It’s the stuff of which public relations nightmares are made.
For the past couple of years Dodge has sponsored Motor Trend‘s “Roadkill” show, which can be thought of as a generic white-label take on Fast N’ Loud. It’s worth noting that Dodge did several promotions with Rawlings before parting ways with him and settling for the Roadkill team; the brand appears to believe that its heartland audience is best reached through flamboyant/quasi-authentic/redneck-chic YouTube personalities. What that says about FCA’s view of its customers is an exercise best left to the reader.
This past weekend, Dodge and Roadkill teamed for “Roadkill Nights on Woodward,” a staged car show and street-drag event in Detroit. There’s been no small amount of interest in this among the company’s owner base and from what I can see the event was a rip-roaring success, chock-full of Vipers and Demons and whatnot. Whenever an automaker spends this much money on any public relations exercise, there is always a tremendous amount of data deep-diving done immediately afterwards to demonstrate ROI of the expenditure via social media visibility, buff-book coverage, and mainstream mentions. Given the big turnout both online and in real life, I’m sure Dodge and its marketing partners were looking forward to the Monday meeting where they could pat themselves on the back for a job well done.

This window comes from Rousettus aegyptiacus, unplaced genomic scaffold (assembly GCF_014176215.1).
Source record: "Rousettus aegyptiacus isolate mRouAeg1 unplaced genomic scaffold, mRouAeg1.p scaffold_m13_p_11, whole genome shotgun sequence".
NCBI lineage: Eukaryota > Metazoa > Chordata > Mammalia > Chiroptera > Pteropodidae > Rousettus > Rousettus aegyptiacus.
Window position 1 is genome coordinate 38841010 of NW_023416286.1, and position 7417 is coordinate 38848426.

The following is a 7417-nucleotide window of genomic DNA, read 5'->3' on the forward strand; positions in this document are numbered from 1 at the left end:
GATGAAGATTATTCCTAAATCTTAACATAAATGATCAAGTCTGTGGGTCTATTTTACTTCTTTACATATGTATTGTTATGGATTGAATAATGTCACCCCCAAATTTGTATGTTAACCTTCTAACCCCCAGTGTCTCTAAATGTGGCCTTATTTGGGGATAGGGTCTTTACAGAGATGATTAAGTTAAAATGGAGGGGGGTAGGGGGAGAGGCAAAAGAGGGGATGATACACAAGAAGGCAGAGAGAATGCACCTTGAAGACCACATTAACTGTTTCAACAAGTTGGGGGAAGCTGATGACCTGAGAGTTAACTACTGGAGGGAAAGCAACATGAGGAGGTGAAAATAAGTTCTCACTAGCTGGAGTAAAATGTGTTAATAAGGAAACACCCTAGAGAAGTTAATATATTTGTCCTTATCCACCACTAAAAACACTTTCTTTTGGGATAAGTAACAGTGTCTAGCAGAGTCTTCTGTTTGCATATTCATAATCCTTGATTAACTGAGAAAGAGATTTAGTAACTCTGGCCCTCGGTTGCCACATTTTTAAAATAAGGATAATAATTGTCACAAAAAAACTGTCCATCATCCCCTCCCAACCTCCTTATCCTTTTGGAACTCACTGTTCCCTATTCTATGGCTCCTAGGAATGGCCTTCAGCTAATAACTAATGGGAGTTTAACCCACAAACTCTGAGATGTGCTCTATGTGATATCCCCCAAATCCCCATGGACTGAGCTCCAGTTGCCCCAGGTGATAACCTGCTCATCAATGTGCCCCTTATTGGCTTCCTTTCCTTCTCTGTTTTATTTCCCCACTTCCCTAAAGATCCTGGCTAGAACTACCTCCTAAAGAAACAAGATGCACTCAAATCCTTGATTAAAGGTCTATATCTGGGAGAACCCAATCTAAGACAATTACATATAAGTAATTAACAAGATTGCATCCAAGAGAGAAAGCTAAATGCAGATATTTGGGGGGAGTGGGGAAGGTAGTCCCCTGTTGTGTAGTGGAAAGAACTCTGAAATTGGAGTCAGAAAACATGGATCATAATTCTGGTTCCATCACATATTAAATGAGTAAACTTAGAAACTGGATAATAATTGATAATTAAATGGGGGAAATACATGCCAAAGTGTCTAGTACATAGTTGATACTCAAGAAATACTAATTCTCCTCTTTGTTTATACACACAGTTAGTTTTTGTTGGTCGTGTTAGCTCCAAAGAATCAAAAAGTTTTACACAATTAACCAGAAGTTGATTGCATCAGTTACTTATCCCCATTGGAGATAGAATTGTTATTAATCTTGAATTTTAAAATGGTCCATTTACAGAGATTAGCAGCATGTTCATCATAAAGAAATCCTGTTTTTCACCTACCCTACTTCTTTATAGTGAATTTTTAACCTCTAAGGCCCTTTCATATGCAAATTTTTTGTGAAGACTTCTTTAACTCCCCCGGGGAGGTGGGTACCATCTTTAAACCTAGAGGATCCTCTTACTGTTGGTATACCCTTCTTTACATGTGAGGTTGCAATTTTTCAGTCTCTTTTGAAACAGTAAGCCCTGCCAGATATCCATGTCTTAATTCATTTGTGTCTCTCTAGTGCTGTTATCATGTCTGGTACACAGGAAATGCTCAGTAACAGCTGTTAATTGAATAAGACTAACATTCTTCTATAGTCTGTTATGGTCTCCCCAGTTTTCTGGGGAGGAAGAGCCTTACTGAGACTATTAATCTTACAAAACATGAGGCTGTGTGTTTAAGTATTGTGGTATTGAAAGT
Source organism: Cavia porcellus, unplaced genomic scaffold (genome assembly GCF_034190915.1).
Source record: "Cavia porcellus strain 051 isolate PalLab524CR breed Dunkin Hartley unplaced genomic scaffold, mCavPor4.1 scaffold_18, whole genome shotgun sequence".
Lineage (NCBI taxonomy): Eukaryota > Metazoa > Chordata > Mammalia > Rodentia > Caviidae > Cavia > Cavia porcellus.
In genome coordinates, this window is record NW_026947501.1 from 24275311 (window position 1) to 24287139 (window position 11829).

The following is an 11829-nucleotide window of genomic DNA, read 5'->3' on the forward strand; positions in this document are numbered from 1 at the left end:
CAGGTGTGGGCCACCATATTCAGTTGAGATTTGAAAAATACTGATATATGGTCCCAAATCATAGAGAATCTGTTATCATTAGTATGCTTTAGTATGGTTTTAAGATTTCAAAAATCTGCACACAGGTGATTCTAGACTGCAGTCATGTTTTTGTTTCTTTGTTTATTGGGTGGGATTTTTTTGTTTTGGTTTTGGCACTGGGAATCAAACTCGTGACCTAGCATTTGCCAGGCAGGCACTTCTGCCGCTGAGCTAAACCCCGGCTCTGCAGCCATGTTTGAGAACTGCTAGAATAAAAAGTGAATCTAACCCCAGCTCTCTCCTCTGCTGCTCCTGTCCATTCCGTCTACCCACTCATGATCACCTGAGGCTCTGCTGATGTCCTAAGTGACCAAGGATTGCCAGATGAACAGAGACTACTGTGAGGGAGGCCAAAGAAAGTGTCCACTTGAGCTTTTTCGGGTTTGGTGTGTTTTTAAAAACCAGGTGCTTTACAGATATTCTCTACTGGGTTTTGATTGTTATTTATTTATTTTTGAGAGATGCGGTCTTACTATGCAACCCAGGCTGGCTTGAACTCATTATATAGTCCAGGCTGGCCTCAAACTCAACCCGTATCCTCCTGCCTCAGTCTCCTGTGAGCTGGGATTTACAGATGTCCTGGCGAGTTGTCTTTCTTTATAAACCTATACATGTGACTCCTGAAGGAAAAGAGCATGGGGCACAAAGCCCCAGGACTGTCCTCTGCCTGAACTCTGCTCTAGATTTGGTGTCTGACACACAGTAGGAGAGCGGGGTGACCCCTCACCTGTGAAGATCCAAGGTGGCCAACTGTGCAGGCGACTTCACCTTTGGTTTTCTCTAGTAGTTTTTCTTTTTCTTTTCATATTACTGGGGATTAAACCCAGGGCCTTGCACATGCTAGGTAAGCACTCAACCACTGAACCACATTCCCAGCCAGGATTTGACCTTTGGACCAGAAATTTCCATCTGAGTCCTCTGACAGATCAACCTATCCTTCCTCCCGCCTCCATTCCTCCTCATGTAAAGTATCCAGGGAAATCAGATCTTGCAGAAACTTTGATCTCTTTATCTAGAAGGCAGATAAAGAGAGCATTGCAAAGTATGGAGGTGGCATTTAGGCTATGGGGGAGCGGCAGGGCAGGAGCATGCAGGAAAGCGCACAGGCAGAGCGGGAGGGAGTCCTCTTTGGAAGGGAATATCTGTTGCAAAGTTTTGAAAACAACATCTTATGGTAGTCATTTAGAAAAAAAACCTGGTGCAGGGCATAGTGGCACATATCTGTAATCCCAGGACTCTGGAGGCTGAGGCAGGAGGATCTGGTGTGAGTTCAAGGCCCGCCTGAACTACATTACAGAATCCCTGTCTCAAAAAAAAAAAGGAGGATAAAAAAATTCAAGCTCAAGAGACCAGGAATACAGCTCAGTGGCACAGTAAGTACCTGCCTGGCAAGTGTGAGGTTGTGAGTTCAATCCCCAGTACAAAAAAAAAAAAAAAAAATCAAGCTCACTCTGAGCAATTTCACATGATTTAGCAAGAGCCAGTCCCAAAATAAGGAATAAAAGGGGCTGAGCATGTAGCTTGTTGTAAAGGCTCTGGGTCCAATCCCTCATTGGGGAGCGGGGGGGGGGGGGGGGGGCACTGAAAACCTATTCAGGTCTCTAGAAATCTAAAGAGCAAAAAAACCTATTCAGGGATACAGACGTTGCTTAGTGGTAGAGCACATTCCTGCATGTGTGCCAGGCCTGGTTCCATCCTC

As it turns out, this weekend was an absolute barn burner of Dodge-branded media exposure. Unfortunately, the Dodge in question wasn’t a Demon lifting its front wheels on Woodward. Instead, it was a V6-powered 2010 Challenger that was driven into a crowd of anti-white supremacist protesters in Charlottesville, Virginia, causing one fatality and multiple injuries.
The odd coincidence of a “Roadkill”-themed promotion with a Challenger-caused hit-and-run fatality in Charlottesville has pundits on both sides of America’s culture war salivating — and with this unforeseen notoriety comes an unusual, and nearly unprecedented, demand.